Intestinal Transplant in Children
Small Bowel Transplant for Intestinal Failure
An intestinal transplant can be a life-saving option for your child with intestinal failure. Duke is among a handful of U.S. hospitals with experienced transplant surgeons who perform intestinal transplants on children when disease prevents nutrients from being absorbed by the body. Our team will help your child through every step of this journey, from managing the condition before the transplant, through recovery and follow-up.
Treatment Options for Children with Intestinal Failure
Duke has a long history of caring for children with gastrointestinal (GI) conditions including short bowel syndrome, congenital intestinal disorders of malabsorption, trauma, dysmotility disorders including pseudo-obstruction, and small bowel tumors, all of which can lead to intestinal failure.
Intestinal failure may be medically treated with intestinal rehabilitation, which can restore your child’s ability to absorb nutrients and may delay or potentially eliminate the need for a small bowel transplant. This medical treatment usually includes a combination of Total Parental Nutrition (TPN), which delivers nutrition intravenously through a catheter, and enteral feedings with special formula through a tube going directly into the intestine or stomach.
Choosing Duke for Your Child's Intestinal Transplant
If an intestinal transplant -- also known as a small bowel transplant -- is recommended, you can feel confident choosing Duke for your care.
- Our transplant surgeons have performed hundreds of these complex procedures. In addition to intestinal transplants, we also perform multi-organ transplants that include the small intestine, large intestine, liver, pancreas, and/or kidney.
- Our outcomes exceed the national average. According to the Scientific Registry for Transplant Recipients, 75 percent of our patients are alive with a functioning transplant one year after surgery, compared to a national average of 65 to 70 percent.
- We successfully treat children who have been declined for an intestinal transplant at other hospitals.
Our Team Approach to Pediatric Intestinal Transplant
- The Duke intestinal transplant program is led by experts in hepatology (care of the liver, gallbladder, biliary tree, and pancreas) and transplant medicine and surgery, some of whom hold leadership positions in national transplant organizations such as the Intestinal Rehabilitation and Transplant Association and the United Network for Organ Sharing (UNOS).
- Our doctors and surgeons test new techniques and therapies and help set national guidelines. They also develop educational materials that are used when intestinal transplants are performed internationally.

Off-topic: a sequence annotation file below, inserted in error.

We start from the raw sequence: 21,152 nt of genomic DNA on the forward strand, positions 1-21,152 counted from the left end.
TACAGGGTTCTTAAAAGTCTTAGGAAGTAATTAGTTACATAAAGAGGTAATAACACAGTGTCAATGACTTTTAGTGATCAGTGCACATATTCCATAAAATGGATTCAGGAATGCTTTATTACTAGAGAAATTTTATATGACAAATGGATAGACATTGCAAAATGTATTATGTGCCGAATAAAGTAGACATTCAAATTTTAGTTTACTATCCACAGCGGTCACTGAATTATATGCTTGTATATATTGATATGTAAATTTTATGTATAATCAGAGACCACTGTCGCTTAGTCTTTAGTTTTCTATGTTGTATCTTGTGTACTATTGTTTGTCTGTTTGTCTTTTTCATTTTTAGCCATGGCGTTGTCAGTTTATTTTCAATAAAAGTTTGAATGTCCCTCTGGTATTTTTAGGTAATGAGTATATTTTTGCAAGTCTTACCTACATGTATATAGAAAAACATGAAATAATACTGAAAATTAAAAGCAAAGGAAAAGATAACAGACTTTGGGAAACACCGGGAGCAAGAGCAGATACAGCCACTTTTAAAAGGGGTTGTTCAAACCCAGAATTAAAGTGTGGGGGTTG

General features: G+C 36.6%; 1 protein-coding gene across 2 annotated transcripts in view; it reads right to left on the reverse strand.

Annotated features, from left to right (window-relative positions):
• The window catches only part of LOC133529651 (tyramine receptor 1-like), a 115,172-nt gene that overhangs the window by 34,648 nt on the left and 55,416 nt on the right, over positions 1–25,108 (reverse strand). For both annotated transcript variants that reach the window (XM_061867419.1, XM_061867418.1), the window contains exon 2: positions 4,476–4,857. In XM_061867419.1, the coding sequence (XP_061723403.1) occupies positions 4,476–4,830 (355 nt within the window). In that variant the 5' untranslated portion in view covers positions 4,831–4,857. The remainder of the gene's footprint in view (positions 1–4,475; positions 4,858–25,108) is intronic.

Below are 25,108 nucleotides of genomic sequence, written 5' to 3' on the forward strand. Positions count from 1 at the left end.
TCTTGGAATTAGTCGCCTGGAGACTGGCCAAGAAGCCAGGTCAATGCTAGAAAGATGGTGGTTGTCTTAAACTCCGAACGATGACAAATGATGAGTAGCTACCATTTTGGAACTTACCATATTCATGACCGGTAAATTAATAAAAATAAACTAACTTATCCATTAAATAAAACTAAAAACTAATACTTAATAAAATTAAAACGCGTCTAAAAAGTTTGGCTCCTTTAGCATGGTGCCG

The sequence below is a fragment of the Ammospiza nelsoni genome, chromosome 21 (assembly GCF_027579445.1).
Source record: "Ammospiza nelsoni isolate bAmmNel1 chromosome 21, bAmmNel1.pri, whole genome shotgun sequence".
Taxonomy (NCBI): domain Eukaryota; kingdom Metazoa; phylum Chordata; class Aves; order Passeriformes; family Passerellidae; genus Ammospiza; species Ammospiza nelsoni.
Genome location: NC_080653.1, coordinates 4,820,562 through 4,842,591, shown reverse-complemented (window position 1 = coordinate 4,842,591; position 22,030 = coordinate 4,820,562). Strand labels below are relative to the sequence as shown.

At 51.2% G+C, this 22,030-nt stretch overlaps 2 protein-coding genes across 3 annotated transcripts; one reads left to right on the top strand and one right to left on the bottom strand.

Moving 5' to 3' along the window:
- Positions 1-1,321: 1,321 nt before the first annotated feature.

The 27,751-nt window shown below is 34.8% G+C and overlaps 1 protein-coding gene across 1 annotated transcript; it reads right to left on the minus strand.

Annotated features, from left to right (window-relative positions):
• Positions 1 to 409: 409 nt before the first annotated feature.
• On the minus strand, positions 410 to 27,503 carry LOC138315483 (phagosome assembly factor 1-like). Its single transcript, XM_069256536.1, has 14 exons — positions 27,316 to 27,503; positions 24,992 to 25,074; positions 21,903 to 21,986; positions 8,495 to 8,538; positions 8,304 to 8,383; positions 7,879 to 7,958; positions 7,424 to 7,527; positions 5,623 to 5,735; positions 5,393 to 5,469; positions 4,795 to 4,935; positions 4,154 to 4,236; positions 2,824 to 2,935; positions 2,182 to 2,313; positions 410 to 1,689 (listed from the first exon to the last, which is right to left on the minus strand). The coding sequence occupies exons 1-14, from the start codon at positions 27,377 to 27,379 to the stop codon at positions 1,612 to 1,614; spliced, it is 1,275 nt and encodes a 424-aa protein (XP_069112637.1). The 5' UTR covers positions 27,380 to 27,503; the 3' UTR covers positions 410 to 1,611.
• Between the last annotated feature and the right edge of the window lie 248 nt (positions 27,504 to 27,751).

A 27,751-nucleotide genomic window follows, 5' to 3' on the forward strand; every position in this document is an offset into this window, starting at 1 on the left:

- Your child may be able to participate in clinical trials that test new therapies designed to improve nutrient absorption in people with intestinal failure, as well as ways to reduce transplant rejection.
- Our team includes transplant coordinators, dietitian, and social worker, who help you navigate the process. These advanced-care nurses and our team members can answer questions you may have about the wait time before the small bowel transplant, the surgery, physical and emotional issues, dietary requirements, and more.
- For urgent matters, an intestinal transplant coordinator is on-call 24 hours a day, 365 days a year. Additionally, an intestinal transplant doctor is on-call at all times for any urgent concerns that arise.
INTESTINAL TRANSPLANTS IN CHILDREN
The Intestinal Transplant Process
The first step is an extensive evaluation with all members of the team to determine whether intestinal transplantation is the appropriate therapy for your child. The process may include various tests and screenings such as blood tests, abdominal imaging, and special procedures (ie endoscopy and/or liver biopsy) depending your child’s individual needs. Our transplant coordinator will help you plan this evaluation.
If the evaluation shows that intestinal transplantation is appropriate for your child, your child will be listed in the national database maintained and administered by the United Network for Organ Sharing (UNOS). The average wait time is three to 12 months. Once you receive notification that an organ is available, your child will need to arrive at Duke within six hours.
You will participate in transplant education to learn more about the process and expectations, the medications your child will need, and how to address your child’s physical and emotional needs before and after transplant. A primary and secondary caregiver will participate in more intensive education after the transplant but prior to discharge from the hospital.
Following the intestinal transplant, doctors will closely monitor your child's response to the surgery. We will prescribe and manage medications to prevent rejection. In addition, we perform routine small-bowel biopsies to monitor the transplanted graft. The length of time patients spend in the hospital post-transplant can vary from several weeks to several months. Your child will need to stay in the Durham area for an additional 1-3 months or possibly longer for follow-up care before returning home.